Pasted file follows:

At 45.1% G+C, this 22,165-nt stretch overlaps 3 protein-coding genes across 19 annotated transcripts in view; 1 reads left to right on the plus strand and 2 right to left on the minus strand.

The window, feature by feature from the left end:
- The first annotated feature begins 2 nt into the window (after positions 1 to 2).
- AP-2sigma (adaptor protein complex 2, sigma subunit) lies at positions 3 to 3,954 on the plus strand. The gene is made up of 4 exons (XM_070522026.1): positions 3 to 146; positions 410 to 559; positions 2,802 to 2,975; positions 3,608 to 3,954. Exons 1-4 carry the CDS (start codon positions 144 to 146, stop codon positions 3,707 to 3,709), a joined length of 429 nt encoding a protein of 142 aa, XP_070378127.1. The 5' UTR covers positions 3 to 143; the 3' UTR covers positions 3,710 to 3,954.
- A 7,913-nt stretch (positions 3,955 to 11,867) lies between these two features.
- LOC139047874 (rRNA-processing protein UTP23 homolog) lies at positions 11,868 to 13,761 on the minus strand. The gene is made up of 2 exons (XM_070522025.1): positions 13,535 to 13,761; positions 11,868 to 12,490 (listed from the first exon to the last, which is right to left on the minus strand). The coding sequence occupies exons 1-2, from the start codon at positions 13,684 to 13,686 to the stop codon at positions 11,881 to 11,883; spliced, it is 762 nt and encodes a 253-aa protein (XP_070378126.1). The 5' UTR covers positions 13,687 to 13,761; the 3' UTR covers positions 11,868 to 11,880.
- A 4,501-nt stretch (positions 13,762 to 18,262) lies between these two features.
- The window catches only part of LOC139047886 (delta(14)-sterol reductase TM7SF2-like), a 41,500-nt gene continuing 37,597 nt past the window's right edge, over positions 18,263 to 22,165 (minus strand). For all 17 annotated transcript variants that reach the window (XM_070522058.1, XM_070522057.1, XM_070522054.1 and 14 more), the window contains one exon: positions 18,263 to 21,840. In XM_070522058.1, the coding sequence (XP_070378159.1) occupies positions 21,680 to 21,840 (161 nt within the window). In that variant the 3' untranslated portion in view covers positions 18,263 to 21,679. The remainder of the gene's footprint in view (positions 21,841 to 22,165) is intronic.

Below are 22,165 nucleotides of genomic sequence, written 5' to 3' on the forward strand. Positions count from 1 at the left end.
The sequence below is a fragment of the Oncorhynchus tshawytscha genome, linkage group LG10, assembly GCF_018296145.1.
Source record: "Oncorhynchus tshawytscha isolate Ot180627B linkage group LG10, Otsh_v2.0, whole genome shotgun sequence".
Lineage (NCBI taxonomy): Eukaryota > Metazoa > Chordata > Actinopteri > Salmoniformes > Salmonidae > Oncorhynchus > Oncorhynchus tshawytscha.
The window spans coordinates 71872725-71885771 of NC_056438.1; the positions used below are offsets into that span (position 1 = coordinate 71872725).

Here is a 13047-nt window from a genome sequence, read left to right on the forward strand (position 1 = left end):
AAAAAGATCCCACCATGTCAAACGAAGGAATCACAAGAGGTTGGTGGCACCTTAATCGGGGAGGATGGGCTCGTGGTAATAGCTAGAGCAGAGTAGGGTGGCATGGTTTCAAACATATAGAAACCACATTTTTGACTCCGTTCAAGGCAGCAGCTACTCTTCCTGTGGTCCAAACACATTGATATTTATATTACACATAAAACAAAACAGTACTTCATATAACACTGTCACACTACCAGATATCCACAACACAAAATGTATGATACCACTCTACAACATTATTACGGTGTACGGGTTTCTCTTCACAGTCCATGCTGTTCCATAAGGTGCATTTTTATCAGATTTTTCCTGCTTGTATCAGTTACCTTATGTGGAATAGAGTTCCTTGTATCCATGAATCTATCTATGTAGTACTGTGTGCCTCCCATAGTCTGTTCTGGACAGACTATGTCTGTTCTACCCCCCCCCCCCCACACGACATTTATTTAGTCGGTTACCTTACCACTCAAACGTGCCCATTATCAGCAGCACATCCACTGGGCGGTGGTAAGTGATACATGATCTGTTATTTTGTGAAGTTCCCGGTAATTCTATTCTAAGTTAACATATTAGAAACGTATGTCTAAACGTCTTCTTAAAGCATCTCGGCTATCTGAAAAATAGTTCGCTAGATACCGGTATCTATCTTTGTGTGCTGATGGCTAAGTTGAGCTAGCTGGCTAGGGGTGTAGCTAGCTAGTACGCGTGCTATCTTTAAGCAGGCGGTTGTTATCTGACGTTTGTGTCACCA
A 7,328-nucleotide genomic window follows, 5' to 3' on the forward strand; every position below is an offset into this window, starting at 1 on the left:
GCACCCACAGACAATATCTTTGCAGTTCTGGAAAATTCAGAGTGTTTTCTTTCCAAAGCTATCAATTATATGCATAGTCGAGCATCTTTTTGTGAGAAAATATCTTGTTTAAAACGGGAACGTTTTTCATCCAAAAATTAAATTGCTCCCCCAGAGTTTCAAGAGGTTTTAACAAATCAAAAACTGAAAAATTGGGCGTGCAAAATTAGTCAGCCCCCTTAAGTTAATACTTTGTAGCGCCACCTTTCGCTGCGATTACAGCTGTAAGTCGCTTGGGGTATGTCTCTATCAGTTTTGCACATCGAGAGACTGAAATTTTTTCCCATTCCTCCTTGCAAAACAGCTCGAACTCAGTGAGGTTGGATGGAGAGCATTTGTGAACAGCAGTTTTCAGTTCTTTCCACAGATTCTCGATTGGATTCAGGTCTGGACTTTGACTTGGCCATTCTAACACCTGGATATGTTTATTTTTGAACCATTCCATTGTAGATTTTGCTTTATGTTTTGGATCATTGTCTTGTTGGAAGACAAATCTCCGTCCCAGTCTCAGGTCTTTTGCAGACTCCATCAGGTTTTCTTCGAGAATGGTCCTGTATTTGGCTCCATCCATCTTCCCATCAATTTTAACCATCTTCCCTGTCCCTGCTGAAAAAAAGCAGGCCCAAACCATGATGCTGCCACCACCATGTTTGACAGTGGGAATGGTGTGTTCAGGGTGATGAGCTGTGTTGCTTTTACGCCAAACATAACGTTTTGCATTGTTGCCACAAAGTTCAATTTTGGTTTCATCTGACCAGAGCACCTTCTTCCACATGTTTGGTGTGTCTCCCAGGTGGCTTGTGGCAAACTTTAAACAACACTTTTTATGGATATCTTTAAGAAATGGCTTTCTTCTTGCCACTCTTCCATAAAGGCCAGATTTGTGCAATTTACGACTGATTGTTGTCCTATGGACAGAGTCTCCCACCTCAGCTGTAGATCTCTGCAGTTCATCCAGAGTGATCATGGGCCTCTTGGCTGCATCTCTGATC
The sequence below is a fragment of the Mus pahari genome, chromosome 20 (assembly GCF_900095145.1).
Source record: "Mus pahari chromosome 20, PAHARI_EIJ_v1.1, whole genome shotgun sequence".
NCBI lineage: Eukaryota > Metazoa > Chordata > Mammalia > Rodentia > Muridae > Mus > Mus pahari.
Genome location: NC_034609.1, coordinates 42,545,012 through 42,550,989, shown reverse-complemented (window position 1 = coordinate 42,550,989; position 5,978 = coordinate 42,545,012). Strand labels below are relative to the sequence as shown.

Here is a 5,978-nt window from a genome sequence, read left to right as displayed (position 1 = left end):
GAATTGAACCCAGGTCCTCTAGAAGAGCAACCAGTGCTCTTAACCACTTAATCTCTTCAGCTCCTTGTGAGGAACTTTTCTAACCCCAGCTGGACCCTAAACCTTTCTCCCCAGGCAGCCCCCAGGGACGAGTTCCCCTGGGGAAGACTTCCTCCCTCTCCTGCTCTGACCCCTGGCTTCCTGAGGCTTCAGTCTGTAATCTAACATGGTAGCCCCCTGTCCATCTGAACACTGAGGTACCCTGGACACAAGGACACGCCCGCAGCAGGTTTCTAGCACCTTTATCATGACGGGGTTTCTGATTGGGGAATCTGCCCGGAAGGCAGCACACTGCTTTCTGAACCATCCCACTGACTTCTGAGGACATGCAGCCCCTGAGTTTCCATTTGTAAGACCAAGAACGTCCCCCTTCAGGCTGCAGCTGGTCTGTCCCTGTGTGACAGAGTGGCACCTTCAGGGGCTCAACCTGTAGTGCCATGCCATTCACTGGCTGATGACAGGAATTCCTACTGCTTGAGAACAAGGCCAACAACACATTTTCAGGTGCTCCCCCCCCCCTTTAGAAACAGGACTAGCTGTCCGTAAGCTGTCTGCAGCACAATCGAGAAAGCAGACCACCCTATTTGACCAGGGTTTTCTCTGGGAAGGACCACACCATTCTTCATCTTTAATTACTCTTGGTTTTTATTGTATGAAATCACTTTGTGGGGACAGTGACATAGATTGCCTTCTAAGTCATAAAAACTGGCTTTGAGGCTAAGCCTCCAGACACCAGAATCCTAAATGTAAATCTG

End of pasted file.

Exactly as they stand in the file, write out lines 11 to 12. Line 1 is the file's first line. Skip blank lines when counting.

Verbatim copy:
Source record: "Oncorhynchus tshawytscha isolate Ot180627B linkage group LG10, Otsh_v2.0, whole genome shotgun sequence".
Lineage (NCBI taxonomy): Eukaryota > Metazoa > Chordata > Actinopteri > Salmoniformes > Salmonidae > Oncorhynchus > Oncorhynchus tshawytscha.